The Roman Theatre and its Surroundings and the "Triumphal Arch" of Orange comprises two of the best remaining examples of Roman theatres and arches.
The Theatre was built between 10 and 25 A.D., as one of the first Roman public buildings in this region. It owes its fame mainly because of its imposing façade or stage wall, which is 103 metres long, 1.80 metres thick and 37 metres high.
The Triumphal Arch was a commemorative urban arch acting as the gateway to the town and celebrating its Roman founders.
Roman Orange was founded in 35 BC by veterans of the Second Gallica Roman legion as Arausio (after the local Celtic water god), or Colonia Julia Firma Secundanorum Arausio. It was the capital of a wide area of northern Provence, which was parcelled up into lots for the Roman colonists.
Map of OrangeLoad map
Visit October 2013
As WHS and cities go, this isn’t among the best. I visited Orange on a half day trip from Avignon. I arrived by train (the ride takes only 14 minutes) and walked to both monuments that lie about 10 minutes away. The city looks somewhat impoverished, and doesn’t invite to linger after you’ve seen the WHS. It is run by a far right-wing mayor, and I wonder if his election was the result of the decay or that it has caused it.
First I made my way to the Triumphal Arch just a little north of the city center. There are a few signposts and the object is big enough to see from some distance. It stands in the middle of a roundabout nowadays, but there’s enough empty space around it to be able to observe the arch. Its reliefs are remarkable indeed, especially the ones at the top. I was the only visitor, and there’s no entrance fee or guard.
The Roman Theatre is a bit more of a tourist spectacle, though I get the impression that most of the large tour buses that whisk Japanese, Chinese and Americans around the Provence omit Orange from their journeys. An audio guide is included in the 9 EUR entrance fee, and worth listening to when you’re seated on one of the benches inside the theatre. It for example points out the new (glass) stage roof, which was added in 2006 and preserves the ancient acoustics. The stage itself is massive of course, but lacks the original decoration. Only one statue has been replaced, made out of bits and pieces that were found.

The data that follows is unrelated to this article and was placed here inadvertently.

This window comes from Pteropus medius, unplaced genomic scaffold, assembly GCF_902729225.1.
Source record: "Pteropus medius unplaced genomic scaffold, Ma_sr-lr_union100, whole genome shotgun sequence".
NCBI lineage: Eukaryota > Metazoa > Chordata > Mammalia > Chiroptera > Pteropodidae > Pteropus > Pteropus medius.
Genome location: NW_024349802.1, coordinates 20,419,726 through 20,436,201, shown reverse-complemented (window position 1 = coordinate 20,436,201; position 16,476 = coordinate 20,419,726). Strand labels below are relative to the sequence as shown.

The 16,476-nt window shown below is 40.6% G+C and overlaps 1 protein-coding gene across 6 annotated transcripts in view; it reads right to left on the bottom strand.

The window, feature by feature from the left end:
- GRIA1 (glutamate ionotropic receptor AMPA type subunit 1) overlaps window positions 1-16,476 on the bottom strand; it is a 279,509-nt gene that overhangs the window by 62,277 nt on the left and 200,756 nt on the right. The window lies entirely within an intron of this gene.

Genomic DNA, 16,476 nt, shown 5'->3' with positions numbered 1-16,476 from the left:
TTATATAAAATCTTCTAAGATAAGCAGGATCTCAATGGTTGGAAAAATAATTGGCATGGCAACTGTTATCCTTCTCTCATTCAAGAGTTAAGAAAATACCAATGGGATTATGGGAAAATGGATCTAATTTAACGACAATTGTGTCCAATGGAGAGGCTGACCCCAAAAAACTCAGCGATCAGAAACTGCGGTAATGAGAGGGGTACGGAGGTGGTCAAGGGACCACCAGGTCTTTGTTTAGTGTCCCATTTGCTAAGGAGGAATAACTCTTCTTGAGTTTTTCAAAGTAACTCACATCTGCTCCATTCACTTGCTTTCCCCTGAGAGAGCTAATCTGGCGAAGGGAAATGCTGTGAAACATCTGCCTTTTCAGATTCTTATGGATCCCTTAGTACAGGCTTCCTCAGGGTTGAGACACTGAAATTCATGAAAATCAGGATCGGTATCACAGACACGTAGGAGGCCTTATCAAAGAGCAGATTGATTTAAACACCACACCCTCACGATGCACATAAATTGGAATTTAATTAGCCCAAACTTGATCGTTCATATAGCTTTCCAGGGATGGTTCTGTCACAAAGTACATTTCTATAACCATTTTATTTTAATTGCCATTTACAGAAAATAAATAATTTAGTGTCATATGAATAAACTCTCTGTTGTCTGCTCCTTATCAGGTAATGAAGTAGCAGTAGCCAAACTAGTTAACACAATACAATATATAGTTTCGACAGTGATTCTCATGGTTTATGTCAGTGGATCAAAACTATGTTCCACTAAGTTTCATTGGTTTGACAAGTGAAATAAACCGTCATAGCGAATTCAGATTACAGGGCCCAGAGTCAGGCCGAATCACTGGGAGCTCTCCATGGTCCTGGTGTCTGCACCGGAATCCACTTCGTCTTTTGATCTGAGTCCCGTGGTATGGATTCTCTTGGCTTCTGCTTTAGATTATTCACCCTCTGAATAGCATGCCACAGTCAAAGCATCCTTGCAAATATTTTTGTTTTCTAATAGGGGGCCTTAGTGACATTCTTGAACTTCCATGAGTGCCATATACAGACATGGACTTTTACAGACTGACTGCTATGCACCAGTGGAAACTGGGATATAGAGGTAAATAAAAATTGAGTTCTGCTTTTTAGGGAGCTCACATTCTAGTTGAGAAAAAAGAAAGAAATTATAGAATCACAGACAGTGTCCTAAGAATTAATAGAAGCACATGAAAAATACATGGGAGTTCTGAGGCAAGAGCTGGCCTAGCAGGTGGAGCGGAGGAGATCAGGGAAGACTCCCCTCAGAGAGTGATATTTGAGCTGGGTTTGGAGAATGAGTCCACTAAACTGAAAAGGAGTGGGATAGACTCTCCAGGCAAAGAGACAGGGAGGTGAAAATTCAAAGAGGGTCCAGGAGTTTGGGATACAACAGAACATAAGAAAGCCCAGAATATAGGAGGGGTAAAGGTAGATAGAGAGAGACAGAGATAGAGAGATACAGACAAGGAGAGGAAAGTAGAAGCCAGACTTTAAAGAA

I agree with some other reviews here and with Els. Orange has a beautifull theatre and an arc de triumph but the city itself I found rather boring compared to other cities in France. It's for sure the best theatre I have ever seen and probably will see as it's the best on preserved. It's beautifull. We visited on our South France road trip arriving about 09:00 from Mont Pellier. We stayed around 2 hours in Orange to explore it. Photo's visit my site: www.christravelblog.com/france-orange-avignon-arles-leg-3-of-our-south-france-road-trip-itinerary/
Read more from Chris here.
Orange is the northernmost site of the WHS hotspot in Provence. As mentioned by other reviewers, the city has not much to offer apart from the Roman Theatre and the Triumphal Arch. Thus, a half day is enough time to properly visit the site.
The Roman Theatre is the main sight in Orange, the stage wall is amazingly well-preserved. But there are only sparse remains of the original decoration: a few pillars and the imperial statue of Augustus in the central niche. Some more finds of the archaeological excavations are shown in the nearby museum. “The finest wall in my kingdom”, as Louis XIV has described the theatre. We sat down on one of the upper terraces, listened to the audio guide, and we tried to imagine how the stage might have looked almost 2000 years ago. The theatre is still a venue for concerts and performances, it houses the summer opera festival Chorégies d'Orange. As an opera fan, I would love to see a performance, but unfortunately June was too early, the festival was in July and August. The terraces for the spectators were carved out the hillside, favourable for the stability of the construction and the acoustics, but only the first three of the original rows have been preserved.